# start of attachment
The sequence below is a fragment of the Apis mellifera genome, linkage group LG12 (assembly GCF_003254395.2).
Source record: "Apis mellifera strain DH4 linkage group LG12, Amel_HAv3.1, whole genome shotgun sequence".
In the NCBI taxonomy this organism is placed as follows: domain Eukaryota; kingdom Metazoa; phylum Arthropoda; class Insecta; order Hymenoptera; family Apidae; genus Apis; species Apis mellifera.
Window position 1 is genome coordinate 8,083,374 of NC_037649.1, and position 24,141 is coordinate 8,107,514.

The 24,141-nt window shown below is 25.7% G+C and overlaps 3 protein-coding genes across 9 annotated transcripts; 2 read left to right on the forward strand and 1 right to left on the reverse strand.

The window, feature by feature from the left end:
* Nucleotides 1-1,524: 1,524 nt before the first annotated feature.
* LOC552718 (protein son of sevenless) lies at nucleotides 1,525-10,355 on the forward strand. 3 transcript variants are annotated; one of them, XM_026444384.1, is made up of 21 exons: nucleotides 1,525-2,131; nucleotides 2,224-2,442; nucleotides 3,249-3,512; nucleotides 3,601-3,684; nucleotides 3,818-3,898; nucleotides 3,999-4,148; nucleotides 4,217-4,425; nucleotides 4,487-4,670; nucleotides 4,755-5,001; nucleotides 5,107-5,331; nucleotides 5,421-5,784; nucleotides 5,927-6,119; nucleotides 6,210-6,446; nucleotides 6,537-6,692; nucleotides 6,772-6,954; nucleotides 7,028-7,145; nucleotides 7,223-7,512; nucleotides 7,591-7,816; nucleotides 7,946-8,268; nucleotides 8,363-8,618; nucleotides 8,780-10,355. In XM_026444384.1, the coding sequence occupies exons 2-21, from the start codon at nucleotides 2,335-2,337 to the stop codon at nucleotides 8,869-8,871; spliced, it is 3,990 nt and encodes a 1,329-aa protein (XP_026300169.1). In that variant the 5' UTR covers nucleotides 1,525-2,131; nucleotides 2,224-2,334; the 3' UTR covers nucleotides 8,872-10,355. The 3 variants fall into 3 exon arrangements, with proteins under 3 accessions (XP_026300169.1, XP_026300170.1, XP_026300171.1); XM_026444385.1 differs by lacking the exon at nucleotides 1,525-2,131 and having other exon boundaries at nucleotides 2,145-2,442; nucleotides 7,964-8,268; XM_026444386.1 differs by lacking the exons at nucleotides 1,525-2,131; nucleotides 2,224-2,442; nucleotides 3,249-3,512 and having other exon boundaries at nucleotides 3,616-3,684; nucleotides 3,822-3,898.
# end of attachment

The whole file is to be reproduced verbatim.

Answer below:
The sequence below is a fragment of the Apis mellifera genome, linkage group LG12 (assembly GCF_003254395.2).
Source record: "Apis mellifera strain DH4 linkage group LG12, Amel_HAv3.1, whole genome shotgun sequence".
In the NCBI taxonomy this organism is placed as follows: domain Eukaryota; kingdom Metazoa; phylum Arthropoda; class Insecta; order Hymenoptera; family Apidae; genus Apis; species Apis mellifera.
Window position 1 is genome coordinate 8,083,374 of NC_037649.1, and position 24,141 is coordinate 8,107,514.

The 24,141-nt window shown below is 25.7% G+C and overlaps 3 protein-coding genes across 9 annotated transcripts; 2 read left to right on the forward strand and 1 right to left on the reverse strand.

The window, feature by feature from the left end:
* Nucleotides 1-1,524: 1,524 nt before the first annotated feature.
* LOC552718 (protein son of sevenless) lies at nucleotides 1,525-10,355 on the forward strand. 3 transcript variants are annotated; one of them, XM_026444384.1, is made up of 21 exons: nucleotides 1,525-2,131; nucleotides 2,224-2,442; nucleotides 3,249-3,512; nucleotides 3,601-3,684; nucleotides 3,818-3,898; nucleotides 3,999-4,148; nucleotides 4,217-4,425; nucleotides 4,487-4,670; nucleotides 4,755-5,001; nucleotides 5,107-5,331; nucleotides 5,421-5,784; nucleotides 5,927-6,119; nucleotides 6,210-6,446; nucleotides 6,537-6,692; nucleotides 6,772-6,954; nucleotides 7,028-7,145; nucleotides 7,223-7,512; nucleotides 7,591-7,816; nucleotides 7,946-8,268; nucleotides 8,363-8,618; nucleotides 8,780-10,355. In XM_026444384.1, the coding sequence occupies exons 2-21, from the start codon at nucleotides 2,335-2,337 to the stop codon at nucleotides 8,869-8,871; spliced, it is 3,990 nt and encodes a 1,329-aa protein (XP_026300169.1). In that variant the 5' UTR covers nucleotides 1,525-2,131; nucleotides 2,224-2,334; the 3' UTR covers nucleotides 8,872-10,355. The 3 variants fall into 3 exon arrangements, with proteins under 3 accessions (XP_026300169.1, XP_026300170.1, XP_026300171.1); XM_026444385.1 differs by lacking the exon at nucleotides 1,525-2,131 and having other exon boundaries at nucleotides 2,145-2,442; nucleotides 7,964-8,268; XM_026444386.1 differs by lacking the exons at nucleotides 1,525-2,131; nucleotides 2,224-2,442; nucleotides 3,249-3,512 and having other exon boundaries at nucleotides 3,616-3,684; nucleotides 3,822-3,898.